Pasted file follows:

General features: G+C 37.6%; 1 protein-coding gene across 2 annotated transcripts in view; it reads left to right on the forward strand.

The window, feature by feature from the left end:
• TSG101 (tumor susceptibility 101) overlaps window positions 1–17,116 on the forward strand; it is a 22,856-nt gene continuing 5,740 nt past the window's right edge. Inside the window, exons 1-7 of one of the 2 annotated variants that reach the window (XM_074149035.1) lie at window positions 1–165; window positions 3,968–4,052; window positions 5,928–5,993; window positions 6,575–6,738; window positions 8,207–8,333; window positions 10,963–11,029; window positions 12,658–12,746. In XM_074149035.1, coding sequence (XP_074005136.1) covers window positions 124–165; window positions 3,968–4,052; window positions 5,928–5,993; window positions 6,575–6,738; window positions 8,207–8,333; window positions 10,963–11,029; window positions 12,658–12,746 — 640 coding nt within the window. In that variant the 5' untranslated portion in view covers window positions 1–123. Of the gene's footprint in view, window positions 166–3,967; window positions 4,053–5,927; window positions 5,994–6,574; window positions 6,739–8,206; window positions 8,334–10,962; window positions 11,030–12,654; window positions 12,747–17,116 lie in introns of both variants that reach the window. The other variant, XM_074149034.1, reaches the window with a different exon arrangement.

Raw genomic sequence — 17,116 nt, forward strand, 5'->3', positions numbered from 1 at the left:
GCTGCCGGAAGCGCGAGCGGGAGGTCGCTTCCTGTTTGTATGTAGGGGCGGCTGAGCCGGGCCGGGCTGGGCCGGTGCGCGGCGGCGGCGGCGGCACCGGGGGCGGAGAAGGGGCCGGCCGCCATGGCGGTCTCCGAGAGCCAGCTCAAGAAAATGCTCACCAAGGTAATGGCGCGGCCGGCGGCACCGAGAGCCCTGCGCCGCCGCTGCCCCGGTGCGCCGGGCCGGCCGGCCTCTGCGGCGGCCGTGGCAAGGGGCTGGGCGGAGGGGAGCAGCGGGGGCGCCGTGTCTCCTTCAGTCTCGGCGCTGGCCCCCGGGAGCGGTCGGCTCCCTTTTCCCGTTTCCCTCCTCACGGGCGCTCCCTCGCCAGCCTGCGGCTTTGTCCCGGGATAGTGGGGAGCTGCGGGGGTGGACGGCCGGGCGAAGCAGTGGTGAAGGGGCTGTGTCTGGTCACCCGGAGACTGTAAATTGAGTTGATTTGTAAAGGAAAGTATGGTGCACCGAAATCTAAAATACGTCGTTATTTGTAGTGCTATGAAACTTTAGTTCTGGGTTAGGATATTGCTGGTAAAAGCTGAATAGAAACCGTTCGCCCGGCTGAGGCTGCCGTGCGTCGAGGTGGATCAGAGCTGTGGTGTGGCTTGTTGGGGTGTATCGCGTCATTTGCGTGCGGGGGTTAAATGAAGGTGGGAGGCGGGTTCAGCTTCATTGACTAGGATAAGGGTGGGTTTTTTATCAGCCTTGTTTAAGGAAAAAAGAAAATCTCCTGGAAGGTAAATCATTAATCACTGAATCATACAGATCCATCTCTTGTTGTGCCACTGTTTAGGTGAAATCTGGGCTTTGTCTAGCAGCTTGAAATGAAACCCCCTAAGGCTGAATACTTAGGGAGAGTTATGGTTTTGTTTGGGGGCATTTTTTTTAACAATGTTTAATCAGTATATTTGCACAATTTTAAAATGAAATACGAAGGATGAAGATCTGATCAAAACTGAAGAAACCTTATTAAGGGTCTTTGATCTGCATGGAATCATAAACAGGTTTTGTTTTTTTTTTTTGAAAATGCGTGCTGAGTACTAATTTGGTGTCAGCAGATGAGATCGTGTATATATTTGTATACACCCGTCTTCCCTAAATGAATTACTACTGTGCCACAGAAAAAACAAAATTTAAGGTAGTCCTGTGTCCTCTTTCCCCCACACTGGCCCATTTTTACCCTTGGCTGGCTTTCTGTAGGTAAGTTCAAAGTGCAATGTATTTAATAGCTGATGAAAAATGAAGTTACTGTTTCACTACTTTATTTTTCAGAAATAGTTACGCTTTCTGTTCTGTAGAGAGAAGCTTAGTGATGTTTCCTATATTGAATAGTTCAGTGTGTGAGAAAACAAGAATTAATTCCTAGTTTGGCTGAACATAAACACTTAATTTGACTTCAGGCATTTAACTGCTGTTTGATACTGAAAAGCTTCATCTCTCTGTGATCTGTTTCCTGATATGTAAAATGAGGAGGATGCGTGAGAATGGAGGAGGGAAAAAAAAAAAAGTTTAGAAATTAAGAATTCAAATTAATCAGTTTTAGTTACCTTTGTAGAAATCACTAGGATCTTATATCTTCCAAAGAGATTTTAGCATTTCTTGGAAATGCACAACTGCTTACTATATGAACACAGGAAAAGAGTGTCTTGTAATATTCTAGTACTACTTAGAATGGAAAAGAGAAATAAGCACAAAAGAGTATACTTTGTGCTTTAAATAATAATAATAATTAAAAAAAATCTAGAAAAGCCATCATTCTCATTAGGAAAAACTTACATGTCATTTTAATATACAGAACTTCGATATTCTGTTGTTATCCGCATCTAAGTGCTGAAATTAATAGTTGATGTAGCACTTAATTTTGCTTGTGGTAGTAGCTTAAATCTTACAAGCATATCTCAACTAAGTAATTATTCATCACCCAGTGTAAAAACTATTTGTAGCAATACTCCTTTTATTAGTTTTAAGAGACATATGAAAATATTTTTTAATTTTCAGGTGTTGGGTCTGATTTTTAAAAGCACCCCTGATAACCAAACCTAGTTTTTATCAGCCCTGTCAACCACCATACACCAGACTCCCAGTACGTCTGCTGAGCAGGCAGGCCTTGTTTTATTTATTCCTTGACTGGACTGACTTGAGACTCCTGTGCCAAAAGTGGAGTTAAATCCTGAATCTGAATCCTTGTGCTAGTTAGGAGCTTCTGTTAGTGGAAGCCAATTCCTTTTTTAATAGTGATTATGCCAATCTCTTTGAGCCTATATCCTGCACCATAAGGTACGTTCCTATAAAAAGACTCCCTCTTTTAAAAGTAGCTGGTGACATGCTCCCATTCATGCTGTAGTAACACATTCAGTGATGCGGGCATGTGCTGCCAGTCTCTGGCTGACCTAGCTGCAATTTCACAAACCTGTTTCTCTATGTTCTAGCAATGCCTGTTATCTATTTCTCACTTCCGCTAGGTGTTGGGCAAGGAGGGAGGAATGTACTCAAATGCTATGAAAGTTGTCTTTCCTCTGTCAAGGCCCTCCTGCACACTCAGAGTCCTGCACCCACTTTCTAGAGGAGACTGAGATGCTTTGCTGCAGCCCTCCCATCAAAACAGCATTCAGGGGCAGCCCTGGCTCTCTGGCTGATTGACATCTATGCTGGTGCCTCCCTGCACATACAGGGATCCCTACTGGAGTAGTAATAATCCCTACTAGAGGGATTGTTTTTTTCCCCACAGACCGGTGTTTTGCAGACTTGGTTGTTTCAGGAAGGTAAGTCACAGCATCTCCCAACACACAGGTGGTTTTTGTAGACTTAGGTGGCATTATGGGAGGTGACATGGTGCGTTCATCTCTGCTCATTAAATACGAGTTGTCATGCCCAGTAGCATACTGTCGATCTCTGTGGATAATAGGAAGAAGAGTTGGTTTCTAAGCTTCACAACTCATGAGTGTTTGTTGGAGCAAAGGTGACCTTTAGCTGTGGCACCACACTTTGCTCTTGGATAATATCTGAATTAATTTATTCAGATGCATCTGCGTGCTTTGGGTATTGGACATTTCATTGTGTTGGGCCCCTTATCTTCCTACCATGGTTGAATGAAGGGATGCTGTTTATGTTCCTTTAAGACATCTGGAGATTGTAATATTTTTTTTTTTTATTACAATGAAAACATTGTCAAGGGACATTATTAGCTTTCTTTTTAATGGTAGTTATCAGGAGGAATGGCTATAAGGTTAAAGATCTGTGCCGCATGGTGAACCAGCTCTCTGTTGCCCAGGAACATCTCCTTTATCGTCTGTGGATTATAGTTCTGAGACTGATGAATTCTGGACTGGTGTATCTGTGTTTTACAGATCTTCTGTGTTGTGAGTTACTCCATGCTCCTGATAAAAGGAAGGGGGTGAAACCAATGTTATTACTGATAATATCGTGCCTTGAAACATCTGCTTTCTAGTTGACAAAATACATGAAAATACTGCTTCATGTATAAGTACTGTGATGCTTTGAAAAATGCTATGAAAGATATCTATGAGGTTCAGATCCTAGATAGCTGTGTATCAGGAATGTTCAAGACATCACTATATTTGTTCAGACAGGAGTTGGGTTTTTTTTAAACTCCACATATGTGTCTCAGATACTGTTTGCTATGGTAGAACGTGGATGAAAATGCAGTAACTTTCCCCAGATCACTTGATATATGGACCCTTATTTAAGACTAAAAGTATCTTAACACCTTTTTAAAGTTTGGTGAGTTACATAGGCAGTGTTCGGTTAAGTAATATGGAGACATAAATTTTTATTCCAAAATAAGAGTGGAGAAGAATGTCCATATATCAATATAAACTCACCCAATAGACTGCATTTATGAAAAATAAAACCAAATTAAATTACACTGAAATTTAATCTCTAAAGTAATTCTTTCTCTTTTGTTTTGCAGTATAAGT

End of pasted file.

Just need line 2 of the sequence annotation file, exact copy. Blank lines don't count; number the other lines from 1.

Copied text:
The window, feature by feature from the left end: